Beaufort County has filed a lawsuit against Mortgage Electronic Registration Systems, a nationwide mortgage database that is owned by nearly two-dozen large banks and mortgage services.
County officials say the company's records do not always accurately reflect a loan's owner.
The company also does not consistently alert the county Register of Deeds Office when loans on properties are bought, sold or bundled into a tradable security. Instead, the record indicates only that MERS owns the note, county attorney Josh Gruber said.
"These activities have caused massive confusion and has made many of the Beaufort County Register of Deeds recording systems inaccurate and unreliable," Gruber said in a statement.
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Jason Lobo, director of communications for Merscorp Holdings, MERS' parent company, said in an email that the company has fought and won similar lawsuits in North Carolina, Florida and other states.
"There is no merit to the claims against Merscorp Holdings Inc. or Mortgage Electronic Registration Systems Inc. and (we) will defend against this complaint, as we have with others," he wrote.
The case was filed in the Beaufort County Court of Common Pleas by the Bluffton firm of Vaux & Marscher, which is representing the county. Vaux & Marscher will be paid only if MERS or other defendants are required to pay damages.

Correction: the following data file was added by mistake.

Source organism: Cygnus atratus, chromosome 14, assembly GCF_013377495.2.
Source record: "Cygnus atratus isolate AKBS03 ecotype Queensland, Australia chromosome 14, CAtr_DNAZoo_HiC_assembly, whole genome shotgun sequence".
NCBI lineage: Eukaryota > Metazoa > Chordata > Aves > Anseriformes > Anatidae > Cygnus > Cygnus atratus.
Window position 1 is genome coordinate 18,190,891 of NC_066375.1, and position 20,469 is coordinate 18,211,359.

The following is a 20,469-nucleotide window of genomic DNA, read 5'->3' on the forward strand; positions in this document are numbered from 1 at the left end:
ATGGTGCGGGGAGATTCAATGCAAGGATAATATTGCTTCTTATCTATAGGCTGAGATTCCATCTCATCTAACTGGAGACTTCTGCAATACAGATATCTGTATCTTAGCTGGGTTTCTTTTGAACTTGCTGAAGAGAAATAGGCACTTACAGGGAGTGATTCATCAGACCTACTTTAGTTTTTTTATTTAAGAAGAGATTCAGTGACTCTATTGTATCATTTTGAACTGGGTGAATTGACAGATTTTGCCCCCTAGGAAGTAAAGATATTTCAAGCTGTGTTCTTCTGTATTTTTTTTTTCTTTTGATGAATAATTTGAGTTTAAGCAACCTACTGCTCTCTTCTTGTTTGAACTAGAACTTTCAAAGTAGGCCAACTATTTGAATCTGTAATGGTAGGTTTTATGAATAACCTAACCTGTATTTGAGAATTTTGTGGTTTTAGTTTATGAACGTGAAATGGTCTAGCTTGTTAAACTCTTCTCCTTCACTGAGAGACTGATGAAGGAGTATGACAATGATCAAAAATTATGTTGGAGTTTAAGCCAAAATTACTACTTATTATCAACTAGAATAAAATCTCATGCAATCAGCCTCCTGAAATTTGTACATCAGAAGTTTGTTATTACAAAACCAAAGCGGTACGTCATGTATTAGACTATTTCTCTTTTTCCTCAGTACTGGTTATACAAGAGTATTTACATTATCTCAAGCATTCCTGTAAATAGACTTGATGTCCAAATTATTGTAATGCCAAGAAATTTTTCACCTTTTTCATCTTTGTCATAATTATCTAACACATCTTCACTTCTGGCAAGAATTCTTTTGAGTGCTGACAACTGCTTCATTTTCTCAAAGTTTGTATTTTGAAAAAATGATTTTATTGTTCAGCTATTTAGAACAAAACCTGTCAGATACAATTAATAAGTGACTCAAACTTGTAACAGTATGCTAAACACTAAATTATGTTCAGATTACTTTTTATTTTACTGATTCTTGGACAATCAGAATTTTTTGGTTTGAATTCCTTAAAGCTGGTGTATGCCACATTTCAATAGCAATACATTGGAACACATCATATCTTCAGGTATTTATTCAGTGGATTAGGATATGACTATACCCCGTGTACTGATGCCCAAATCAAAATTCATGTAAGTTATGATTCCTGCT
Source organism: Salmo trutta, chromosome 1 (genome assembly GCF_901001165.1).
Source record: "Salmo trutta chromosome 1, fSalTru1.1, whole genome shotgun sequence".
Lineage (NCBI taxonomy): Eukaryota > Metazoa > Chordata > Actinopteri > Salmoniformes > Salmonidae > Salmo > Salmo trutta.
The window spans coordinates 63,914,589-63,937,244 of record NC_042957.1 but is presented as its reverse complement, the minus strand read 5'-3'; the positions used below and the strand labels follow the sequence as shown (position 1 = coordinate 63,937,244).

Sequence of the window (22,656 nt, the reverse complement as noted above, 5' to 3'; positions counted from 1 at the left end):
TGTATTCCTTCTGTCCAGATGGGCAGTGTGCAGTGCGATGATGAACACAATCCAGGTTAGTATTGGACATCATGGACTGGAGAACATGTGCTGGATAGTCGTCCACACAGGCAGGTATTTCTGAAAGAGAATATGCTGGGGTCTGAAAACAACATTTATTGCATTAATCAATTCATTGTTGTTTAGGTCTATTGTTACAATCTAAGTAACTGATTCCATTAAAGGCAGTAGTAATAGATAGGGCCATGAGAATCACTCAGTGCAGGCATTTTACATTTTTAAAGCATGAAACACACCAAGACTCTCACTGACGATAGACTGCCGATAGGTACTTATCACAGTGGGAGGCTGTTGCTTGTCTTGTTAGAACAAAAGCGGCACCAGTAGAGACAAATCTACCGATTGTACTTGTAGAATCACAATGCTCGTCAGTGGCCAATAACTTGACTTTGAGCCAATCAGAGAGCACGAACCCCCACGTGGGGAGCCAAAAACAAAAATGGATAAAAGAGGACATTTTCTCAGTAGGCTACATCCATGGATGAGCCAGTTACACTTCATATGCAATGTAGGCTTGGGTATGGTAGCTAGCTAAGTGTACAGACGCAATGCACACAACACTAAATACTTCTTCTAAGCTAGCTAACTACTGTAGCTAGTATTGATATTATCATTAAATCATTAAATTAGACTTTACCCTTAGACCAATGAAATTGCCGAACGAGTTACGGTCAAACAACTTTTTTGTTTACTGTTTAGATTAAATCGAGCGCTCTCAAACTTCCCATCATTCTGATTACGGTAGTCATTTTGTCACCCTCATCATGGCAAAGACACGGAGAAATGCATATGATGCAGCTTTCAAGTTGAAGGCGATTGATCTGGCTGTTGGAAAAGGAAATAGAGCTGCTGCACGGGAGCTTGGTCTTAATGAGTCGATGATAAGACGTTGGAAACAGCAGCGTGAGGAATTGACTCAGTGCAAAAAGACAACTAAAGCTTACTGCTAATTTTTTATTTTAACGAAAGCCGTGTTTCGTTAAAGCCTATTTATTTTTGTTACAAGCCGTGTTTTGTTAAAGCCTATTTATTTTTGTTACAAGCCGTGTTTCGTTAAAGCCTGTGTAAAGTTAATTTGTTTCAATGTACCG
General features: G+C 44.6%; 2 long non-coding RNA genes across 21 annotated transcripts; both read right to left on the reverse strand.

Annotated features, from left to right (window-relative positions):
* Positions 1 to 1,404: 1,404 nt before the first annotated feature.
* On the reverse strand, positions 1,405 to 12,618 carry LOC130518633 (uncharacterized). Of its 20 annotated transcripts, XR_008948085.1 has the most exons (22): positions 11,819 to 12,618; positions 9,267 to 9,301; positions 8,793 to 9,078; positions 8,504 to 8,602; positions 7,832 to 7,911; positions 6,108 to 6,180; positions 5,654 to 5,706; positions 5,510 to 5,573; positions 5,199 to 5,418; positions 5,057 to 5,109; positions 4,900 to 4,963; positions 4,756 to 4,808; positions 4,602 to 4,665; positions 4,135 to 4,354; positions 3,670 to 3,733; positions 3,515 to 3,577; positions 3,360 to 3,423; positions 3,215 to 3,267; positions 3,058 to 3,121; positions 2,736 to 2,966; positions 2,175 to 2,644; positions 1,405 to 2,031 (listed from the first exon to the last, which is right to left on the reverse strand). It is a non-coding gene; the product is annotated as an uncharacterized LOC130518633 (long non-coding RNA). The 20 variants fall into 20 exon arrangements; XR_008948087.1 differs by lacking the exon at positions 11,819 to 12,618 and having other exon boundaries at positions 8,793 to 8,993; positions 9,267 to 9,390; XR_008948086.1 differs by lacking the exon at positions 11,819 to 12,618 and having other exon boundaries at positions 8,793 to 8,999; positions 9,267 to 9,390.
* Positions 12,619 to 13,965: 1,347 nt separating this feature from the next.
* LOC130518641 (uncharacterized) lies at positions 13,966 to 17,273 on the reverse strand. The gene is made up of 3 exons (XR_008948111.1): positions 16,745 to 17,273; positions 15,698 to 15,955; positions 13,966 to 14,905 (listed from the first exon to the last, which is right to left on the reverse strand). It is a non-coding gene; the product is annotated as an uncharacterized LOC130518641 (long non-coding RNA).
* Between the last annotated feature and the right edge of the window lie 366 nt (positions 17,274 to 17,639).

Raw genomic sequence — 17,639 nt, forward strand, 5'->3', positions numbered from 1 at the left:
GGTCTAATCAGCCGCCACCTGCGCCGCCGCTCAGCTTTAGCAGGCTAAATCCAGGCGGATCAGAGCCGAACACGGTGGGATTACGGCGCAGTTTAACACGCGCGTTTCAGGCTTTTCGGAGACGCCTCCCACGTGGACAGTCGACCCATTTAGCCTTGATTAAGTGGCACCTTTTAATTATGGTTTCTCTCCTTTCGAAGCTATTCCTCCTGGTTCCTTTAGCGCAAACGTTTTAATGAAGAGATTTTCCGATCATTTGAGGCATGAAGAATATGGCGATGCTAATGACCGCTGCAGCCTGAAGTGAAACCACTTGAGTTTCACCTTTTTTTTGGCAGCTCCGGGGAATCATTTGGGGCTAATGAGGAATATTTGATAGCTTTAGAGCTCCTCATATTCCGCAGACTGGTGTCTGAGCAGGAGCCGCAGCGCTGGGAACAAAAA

The defendants include Bank of America, J.P. Morgan Chase and HSBC Mortgage Corp. Local banks that are MERS members and named in the lawsuit are S.C. Bank and Trust, Coastal States Bank and Tidelands Bank.
The county wants MERS and its members to correct the public records to accurately reflect who owns mortgages on local properties. If that's not possible, the county seeks "compensatory, consequential and punitive damages for the destruction and harm caused to the Beaufort County Recording System."Beaufort County is the first county in South Carolina to sue MERS and its member banks. Although similar lawsuits against MERS have failed, Gruber says the county has taken a novel approach by targeting what it claims are inaccuracies in the public record.
"MERS has recorded documents in our system that basically show them as being listed as the mortgage holder when in fact they are not," he said.
The county believes this is a problem for several reasons. One is that the county is required under state law to keep accurate property records that include the mortgage holder. Another is that the current records obscure true ownership and mortgage information on local properties.
"At the end of day," Gruber said, "a Beaufort County citizen cannot walk into the Register of Deeds Office and know without a shadow of doubt who owns or services their mortgage."